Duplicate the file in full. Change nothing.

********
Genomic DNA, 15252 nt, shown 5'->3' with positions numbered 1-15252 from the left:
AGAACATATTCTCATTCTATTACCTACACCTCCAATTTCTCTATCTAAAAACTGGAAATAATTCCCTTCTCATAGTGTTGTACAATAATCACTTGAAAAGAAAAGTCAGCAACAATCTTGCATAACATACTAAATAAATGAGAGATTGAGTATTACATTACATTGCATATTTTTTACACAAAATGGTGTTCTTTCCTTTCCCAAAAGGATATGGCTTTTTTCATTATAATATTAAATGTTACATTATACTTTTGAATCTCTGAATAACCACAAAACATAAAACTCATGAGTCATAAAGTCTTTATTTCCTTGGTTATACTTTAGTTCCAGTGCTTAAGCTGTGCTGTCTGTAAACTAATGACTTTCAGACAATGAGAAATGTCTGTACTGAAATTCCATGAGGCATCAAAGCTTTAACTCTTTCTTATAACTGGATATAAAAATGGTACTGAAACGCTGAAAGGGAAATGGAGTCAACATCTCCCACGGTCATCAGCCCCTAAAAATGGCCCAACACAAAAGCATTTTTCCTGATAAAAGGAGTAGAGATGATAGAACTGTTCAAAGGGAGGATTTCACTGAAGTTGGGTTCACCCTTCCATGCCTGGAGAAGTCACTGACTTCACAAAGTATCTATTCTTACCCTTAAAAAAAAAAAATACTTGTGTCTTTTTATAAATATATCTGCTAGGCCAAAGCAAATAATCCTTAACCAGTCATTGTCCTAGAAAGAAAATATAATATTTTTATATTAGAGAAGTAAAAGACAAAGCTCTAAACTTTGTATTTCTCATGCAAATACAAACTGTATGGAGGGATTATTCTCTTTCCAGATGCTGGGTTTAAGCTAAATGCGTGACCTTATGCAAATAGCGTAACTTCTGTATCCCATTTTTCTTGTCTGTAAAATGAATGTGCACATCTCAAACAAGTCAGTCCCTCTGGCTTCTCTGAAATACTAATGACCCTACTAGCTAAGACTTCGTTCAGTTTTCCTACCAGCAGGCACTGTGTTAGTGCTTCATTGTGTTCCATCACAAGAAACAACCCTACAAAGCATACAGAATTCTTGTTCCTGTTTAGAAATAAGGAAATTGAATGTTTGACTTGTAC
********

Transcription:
Genomic DNA, 15252 nt, shown 5'->3' with positions numbered 1-15252 from the left:
AGAACATATTCTCATTCTATTACCTACACCTCCAATTTCTCTATCTAAAAACTGGAAATAATTCCCTTCTCATAGTGTTGTACAATAATCACTTGAAAAGAAAAGTCAGCAACAATCTTGCATAACATACTAAATAAATGAGAGATTGAGTATTACATTACATTGCATATTTTTTACACAAAATGGTGTTCTTTCCTTTCCCAAAAGGATATGGCTTTTTTCATTATAATATTAAATGTTACATTATACTTTTGAATCTCTGAATAACCACAAAACATAAAACTCATGAGTCATAAAGTCTTTATTTCCTTGGTTATACTTTAGTTCCAGTGCTTAAGCTGTGCTGTCTGTAAACTAATGACTTTCAGACAATGAGAAATGTCTGTACTGAAATTCCATGAGGCATCAAAGCTTTAACTCTTTCTTATAACTGGATATAAAAATGGTACTGAAACGCTGAAAGGGAAATGGAGTCAACATCTCCCACGGTCATCAGCCCCTAAAAATGGCCCAACACAAAAGCATTTTTCCTGATAAAAGGAGTAGAGATGATAGAACTGTTCAAAGGGAGGATTTCACTGAAGTTGGGTTCACCCTTCCATGCCTGGAGAAGTCACTGACTTCACAAAGTATCTATTCTTACCCTTAAAAAAAAAAAATACTTGTGTCTTTTTATAAATATATCTGCTAGGCCAAAGCAAATAATCCTTAACCAGTCATTGTCCTAGAAAGAAAATATAATATTTTTATATTAGAGAAGTAAAAGACAAAGCTCTAAACTTTGTATTTCTCATGCAAATACAAACTGTATGGAGGGATTATTCTCTTTCCAGATGCTGGGTTTAAGCTAAATGCGTGACCTTATGCAAATAGCGTAACTTCTGTATCCCATTTTTCTTGTCTGTAAAATGAATGTGCACATCTCAAACAAGTCAGTCCCTCTGGCTTCTCTGAAATACTAATGACCCTACTAGCTAAGACTTCGTTCAGTTTTCCTACCAGCAGGCACTGTGTTAGTGCTTCATTGTGTTCCATCACAAGAAACAACCCTACAAAGCATACAGAATTCTTGTTCCTGTTTAGAAATAAGGAAATTGAATGTTTGACTTGTAC